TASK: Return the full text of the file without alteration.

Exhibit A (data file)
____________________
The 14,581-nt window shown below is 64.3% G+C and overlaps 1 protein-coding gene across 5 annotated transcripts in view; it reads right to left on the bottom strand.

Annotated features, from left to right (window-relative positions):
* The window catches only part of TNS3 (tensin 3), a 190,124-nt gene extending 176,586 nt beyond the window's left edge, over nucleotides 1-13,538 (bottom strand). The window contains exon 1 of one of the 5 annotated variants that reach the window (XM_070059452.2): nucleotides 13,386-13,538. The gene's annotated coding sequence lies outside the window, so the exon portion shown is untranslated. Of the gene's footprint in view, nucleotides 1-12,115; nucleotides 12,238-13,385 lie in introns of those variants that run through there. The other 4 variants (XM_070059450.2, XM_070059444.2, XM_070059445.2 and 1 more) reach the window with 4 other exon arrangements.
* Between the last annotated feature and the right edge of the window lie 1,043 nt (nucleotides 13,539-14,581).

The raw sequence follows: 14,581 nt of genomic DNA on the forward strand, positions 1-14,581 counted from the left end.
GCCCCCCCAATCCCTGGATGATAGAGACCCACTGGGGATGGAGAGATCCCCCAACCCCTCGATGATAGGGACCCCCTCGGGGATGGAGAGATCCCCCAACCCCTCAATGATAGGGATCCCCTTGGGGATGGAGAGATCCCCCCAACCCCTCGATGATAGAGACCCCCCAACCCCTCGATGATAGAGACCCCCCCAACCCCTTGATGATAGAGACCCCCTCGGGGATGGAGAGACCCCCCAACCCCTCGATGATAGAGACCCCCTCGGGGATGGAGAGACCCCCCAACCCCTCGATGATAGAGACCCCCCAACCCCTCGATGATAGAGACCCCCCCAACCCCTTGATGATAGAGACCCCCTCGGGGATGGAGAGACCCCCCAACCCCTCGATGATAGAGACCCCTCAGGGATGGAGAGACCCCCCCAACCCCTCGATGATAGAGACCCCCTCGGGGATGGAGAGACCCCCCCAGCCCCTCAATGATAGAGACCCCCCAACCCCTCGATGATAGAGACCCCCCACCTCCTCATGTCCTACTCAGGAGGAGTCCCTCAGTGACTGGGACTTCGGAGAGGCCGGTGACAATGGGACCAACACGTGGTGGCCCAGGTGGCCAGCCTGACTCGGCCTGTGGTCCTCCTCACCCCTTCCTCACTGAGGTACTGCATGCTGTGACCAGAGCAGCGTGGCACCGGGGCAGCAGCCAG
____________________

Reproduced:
The 14,581-nt window shown below is 64.3% G+C and overlaps 1 protein-coding gene across 5 annotated transcripts in view; it reads right to left on the bottom strand.

Annotated features, from left to right (window-relative positions):
* The window catches only part of TNS3 (tensin 3), a 190,124-nt gene extending 176,586 nt beyond the window's left edge, over nucleotides 1-13,538 (bottom strand). The window contains exon 1 of one of the 5 annotated variants that reach the window (XM_070059452.2): nucleotides 13,386-13,538. The gene's annotated coding sequence lies outside the window, so the exon portion shown is untranslated. Of the gene's footprint in view, nucleotides 1-12,115; nucleotides 12,238-13,385 lie in introns of those variants that run through there. The other 4 variants (XM_070059450.2, XM_070059444.2, XM_070059445.2 and 1 more) reach the window with 4 other exon arrangements.
* Between the last annotated feature and the right edge of the window lie 1,043 nt (nucleotides 13,539-14,581).

The raw sequence follows: 14,581 nt of genomic DNA on the forward strand, positions 1-14,581 counted from the left end.
GCCCCCCCAATCCCTGGATGATAGAGACCCACTGGGGATGGAGAGATCCCCCAACCCCTCGATGATAGGGACCCCCTCGGGGATGGAGAGATCCCCCAACCCCTCAATGATAGGGATCCCCTTGGGGATGGAGAGATCCCCCCAACCCCTCGATGATAGAGACCCCCCAACCCCTCGATGATAGAGACCCCCCCAACCCCTTGATGATAGAGACCCCCTCGGGGATGGAGAGACCCCCCAACCCCTCGATGATAGAGACCCCCTCGGGGATGGAGAGACCCCCCAACCCCTCGATGATAGAGACCCCCCAACCCCTCGATGATAGAGACCCCCCCAACCCCTTGATGATAGAGACCCCCTCGGGGATGGAGAGACCCCCCAACCCCTCGATGATAGAGACCCCTCAGGGATGGAGAGACCCCCCCAACCCCTCGATGATAGAGACCCCCTCGGGGATGGAGAGACCCCCCCAGCCCCTCAATGATAGAGACCCCCCAACCCCTCGATGATAGAGACCCCCCACCTCCTCATGTCCTACTCAGGAGGAGTCCCTCAGTGACTGGGACTTCGGAGAGGCCGGTGACAATGGGACCAACACGTGGTGGCCCAGGTGGCCAGCCTGACTCGGCCTGTGGTCCTCCTCACCCCTTCCTCACTGAGGTACTGCATGCTGTGACCAGAGCAGCGTGGCACCGGGGCAGCAGCCAG